Secure attachment is foundational for strong marriages where both partners feel safe and secure. In the past three episodes, we’ve been looking at different styles of attachment that are born out of difficult childhood experiences. Today, we are considering the fourth style, secure attachment, which is really the goal that those of us with these other styles are striving for. Only about 46% of the population has secure attachment as their primary attachment style. We want to explore this one and really understand what it looks like so that we know what we’re aiming for if we are wanting to experience more of this style of attachment.

What Does Secure Attachment Look Like in Marriage?

One of the signs of secure attachment in a marriage is that both partners can take comfort in their spouse[1]. Couples with a secure attachment can share feelings of both joy and discomfort. They are also able to ask for help when they need it without fearing a negative response from their spouse. 

Secure in Conflict

One of the times when it is most evident whether or not a couple has a secure attachment style is when they experience conflict. During conflict, securely attached couples are more able to discuss difficulties in a calm way without raising their voices or getting exasperated. Furthermore, they do not let conflict formulate doubts about the future of their relationship. When they do get into conflict, they are more likely to see that as “just a phase” or as a passing, temporary experience rather than allowing it to escalate into a question about their future together. 

Couples with a secure attachment to each other trust the security of the bond that they have with their spouse. They can trust the integrity of that bond even when they are not getting along well.

One researcher looking at secure attachment during conflict also noted that those who have the ability to formulate or initiate affection toward their spouse maintain problem-solving communication while in conflict. By communicating well with one another even in conflict, they are more likely to express their needs to one another and prevent misunderstanding.

Secure in Interdependence

People with a secure attachment generally feel secure and connected in a wider variety of areas[2]. They allow themselves and their spouse to move more freely and have time alone without concern or questioning. It doesn’t mean they are together less, but the security allows a greater freedom to come and go without the security of their bond being questioned.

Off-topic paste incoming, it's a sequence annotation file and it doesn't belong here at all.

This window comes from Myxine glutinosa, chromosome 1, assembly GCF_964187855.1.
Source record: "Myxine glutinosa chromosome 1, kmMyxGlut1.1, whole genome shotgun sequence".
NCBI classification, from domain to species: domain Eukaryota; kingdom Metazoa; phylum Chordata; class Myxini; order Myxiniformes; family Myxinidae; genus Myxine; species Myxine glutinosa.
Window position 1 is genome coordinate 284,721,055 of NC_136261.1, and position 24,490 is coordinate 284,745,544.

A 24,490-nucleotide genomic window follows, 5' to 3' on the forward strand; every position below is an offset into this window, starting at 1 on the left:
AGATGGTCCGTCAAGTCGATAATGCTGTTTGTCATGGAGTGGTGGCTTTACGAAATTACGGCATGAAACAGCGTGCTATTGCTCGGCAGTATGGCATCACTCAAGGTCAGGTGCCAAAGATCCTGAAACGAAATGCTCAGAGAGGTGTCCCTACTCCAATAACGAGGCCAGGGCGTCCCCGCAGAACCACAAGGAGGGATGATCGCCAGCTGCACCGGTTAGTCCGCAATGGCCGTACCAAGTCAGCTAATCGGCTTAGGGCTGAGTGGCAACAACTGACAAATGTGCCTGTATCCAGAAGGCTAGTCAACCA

Generally, they are more in touch with their own feelings and so are able to be more empathic and understanding of their spouse’s emotions as well. They are very capable of offering support and comfort when their spouse is distressed. A healthy, interdependent relationship helps a couple when they are together and when they are apart. 

Securely attached spouses also tend to be more honest, open and fair in their marriage. They feel comfortable sharing intimate thoughts (including regarding sexuality) and emotions. Their empathy tends to be more out front and leading in their interactions[3].

Another sign of secure attachment is that they enjoy doing activities with their spouse; they also enjoy their own space for doing some things separately. While those with anxious or avoidant attachment are less likely to view others as trustworthy, those with secure attachment feel that they can depend on others and they are more likely to perceive others as trustworthy.

Securely attached individuals also have better self-esteem and more positive thoughts of others. A lot of attachment is about how I view myself and how I view others. Avoidants tend to be high on self and low on others; Anxious tend to be low on self and high on others. Secure are more balanced: they are better able to trust others and sort things out when others let them down. 

Secure as Parents

As parents, secure individuals are involved, attentive, sensitive and responsive to their children’s needs. They more naturally are able to do things like:

  1. Prepare for pregnancy, birth, and parenting
  2. Give their infants love and respect
  3. Respond with sensitivity (e.g., using empathy and being more curious and non-judgmental about their children’s outbursts)
  4. Use nurturing touch
  5. Ensure safe sleep, both physically and emotionally
  6. Provide consistent and loving care
  7. Practice positive discipline
  8. Balance their personal, work, and family life[4].

Another study observed that after toddlerhood and beyond, secure parents adopt an authoritative parenting style that provides the child age-appropriate limits and support[5]. Because they are more trusting, secure individuals will allow and more easily adapt to their child’s growing skills and needs. They’ll allow the right amount of freedom by balancing that with the child’s need to be protected and kept safe. 

In sum, securely attached people are very aware of what is happening with their children. They pay attention, they are more able to understand what their child is experiencing, and they are better equipped to provide a helpful response.

Secure Attachment in Marriage